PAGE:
Presenting... Pictures in Stone
Presenting... Pictures in stone
18 MAY – 20 JULY. FREE, DROP-IN.
Pictures in stone is a new temporary exhibit at Oxford University Museum of Natural History.
Certain types of rocks can contain beautifully intricate patterns that may appear to be pictures of landscapes, trees, or buildings. Often highly prized for decorative purposes, these stones are not what they first seem. How do these structures form?
This collection of beautiful, rounded pebbles comes from a river bed, around 10 km inland, near Rome, Italy. Known as pietra paesina, or landscape stone, they started out as a muddy limestone that was later broken up by a series of criss-crossing fractures filled with iron-rich minerals. As rainwater seeped through the cracks, the iron oxidised to format reddish-brown stain, or 'Liesegang rings', that spread out through the blue-grey rock.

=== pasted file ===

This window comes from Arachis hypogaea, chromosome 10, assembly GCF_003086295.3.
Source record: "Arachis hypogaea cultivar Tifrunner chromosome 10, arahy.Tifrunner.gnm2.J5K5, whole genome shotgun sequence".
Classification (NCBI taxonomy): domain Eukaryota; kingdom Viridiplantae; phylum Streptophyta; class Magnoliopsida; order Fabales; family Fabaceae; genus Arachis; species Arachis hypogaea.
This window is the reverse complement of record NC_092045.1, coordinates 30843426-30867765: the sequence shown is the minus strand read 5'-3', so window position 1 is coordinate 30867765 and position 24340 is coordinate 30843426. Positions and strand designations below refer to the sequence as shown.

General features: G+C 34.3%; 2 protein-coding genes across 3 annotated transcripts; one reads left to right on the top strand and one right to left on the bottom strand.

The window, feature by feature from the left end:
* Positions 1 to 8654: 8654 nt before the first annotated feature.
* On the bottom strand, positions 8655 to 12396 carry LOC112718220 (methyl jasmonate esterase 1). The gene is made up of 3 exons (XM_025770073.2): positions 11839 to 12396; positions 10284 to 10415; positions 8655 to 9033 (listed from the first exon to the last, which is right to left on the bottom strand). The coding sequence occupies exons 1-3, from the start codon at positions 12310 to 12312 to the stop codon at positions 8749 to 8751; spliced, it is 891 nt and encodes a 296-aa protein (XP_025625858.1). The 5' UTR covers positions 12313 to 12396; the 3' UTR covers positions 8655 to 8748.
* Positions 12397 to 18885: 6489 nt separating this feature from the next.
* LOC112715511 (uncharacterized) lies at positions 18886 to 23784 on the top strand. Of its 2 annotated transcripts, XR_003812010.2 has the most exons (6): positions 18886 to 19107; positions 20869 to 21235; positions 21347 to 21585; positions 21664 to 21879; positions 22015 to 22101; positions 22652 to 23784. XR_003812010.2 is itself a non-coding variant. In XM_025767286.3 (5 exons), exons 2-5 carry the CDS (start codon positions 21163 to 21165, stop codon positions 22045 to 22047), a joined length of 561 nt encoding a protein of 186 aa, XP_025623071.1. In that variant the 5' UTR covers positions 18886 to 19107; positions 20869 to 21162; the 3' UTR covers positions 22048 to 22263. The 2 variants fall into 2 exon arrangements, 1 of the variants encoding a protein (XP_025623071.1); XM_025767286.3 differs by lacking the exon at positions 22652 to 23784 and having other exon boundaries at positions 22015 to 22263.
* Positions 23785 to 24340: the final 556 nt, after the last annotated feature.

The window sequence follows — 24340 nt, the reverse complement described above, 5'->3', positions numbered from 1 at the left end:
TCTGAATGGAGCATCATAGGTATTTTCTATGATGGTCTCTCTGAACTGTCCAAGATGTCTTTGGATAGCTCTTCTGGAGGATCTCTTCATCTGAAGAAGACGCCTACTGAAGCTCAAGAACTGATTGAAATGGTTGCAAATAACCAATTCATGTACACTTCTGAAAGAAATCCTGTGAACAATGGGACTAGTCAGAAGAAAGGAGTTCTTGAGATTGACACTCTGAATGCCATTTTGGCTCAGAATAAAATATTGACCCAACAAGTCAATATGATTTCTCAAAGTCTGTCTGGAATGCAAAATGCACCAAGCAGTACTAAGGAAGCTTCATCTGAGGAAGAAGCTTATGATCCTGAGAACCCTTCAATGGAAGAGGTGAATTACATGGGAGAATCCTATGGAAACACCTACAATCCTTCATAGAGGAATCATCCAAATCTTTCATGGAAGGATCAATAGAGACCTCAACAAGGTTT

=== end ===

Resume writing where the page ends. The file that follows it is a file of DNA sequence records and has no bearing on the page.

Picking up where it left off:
What makes pietra paesina unique is that some of the fractures were 'healed' by the growth of calcite, stopping the iron oxides in their tracks and producing intricate patterns.
These stones were kindly donated to the Museum by Mario Piccolo, who found them in a locality that is virtually unique in Italy, pictured below. This large plateau of pietra paesina is being eroded by a river to produce the stunning pebbles.
Images: (Header) Pietra paesina. (Right) Stone featuring Solnhofen dendrites. Learn more about this incredible specimen, and others, by visiting the Museum's presenting case.